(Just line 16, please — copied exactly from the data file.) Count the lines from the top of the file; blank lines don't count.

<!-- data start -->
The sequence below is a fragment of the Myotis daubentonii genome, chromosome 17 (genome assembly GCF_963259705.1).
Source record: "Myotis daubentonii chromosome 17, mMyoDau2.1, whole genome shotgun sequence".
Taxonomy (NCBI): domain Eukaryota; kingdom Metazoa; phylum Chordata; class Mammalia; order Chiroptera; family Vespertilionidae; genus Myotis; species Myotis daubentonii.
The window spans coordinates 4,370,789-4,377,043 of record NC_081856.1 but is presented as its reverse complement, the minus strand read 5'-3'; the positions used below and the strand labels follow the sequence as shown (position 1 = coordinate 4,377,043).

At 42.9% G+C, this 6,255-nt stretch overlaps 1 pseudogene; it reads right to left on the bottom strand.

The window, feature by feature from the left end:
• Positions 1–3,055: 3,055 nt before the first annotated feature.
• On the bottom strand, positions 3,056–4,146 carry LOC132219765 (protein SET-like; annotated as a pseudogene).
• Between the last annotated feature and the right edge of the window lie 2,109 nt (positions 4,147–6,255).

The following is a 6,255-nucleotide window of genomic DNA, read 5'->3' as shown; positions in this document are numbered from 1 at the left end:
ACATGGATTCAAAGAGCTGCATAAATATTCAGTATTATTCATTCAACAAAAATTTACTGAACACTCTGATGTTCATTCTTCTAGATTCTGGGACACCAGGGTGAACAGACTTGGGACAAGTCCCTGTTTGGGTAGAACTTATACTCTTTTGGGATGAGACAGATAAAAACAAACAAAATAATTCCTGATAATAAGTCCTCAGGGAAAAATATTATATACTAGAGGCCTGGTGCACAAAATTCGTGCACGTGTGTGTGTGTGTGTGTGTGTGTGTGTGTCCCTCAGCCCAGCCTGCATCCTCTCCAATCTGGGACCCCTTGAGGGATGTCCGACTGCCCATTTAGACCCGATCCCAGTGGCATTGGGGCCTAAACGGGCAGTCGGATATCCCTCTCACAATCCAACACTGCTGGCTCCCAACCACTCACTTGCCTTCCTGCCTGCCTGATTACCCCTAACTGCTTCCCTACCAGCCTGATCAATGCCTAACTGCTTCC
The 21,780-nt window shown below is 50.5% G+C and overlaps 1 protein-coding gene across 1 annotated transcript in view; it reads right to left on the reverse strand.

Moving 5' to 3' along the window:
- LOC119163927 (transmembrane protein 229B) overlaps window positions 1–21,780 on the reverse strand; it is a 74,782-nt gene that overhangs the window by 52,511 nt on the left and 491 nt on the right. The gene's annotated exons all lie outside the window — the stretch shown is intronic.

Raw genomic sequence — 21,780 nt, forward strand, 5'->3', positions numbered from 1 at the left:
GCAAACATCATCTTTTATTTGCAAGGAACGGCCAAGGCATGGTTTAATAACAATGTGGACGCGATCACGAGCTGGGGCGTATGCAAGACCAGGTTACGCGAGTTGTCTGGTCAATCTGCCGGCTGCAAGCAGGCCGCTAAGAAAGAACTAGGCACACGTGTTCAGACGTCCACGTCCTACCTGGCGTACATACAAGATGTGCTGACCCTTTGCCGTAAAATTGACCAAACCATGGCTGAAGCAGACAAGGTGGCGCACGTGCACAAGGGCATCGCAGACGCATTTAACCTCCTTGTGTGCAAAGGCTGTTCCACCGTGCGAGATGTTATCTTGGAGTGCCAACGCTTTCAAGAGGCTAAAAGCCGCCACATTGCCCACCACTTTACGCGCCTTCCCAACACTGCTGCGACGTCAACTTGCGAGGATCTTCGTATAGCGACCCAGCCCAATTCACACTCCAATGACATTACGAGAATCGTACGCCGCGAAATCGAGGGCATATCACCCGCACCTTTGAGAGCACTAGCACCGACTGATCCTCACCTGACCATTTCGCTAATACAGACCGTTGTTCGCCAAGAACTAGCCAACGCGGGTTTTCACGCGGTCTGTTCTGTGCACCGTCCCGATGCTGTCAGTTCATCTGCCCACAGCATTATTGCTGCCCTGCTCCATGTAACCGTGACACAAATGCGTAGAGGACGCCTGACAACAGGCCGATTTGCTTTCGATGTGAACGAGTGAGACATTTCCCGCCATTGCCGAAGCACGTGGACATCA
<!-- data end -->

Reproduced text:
GCAAACATCATCTTTTATTTGCAAGGAACGGCCAAGGCATGGTTTAATAACAATGTGGACGCGATCACGAGCTGGGGCGTATGCAAGACCAGGTTACGCGAGTTGTCTGGTCAATCTGCCGGCTGCAAGCAGGCCGCTAAGAAAGAACTAGGCACACGTGTTCAGACGTCCACGTCCTACCTGGCGTACATACAAGATGTGCTGACCCTTTGCCGTAAAATTGACCAAACCATGGCTGAAGCAGACAAGGTGGCGCACGTGCACAAGGGCATCGCAGACGCATTTAACCTCCTTGTGTGCAAAGGCTGTTCCACCGTGCGAGATGTTATCTTGGAGTGCCAACGCTTTCAAGAGGCTAAAAGCCGCCACATTGCCCACCACTTTACGCGCCTTCCCAACACTGCTGCGACGTCAACTTGCGAGGATCTTCGTATAGCGACCCAGCCCAATTCACACTCCAATGACATTACGAGAATCGTACGCCGCGAAATCGAGGGCATATCACCCGCACCTTTGAGAGCACTAGCACCGACTGATCCTCACCTGACCATTTCGCTAATACAGACCGTTGTTCGCCAAGAACTAGCCAACGCGGGTTTTCACGCGGTCTGTTCTGTGCACCGTCCCGATGCTGTCAGTTCATCTGCCCACAGCATTATTGCTGCCCTGCTCCATGTAACCGTGACACAAATGCGTAGAGGACGCCTGACAACAGGCCGATTTGCTTTCGATGTGAACGAGTGAGACATTTCCCGCCATTGCCGAAGCACGTGGACATCA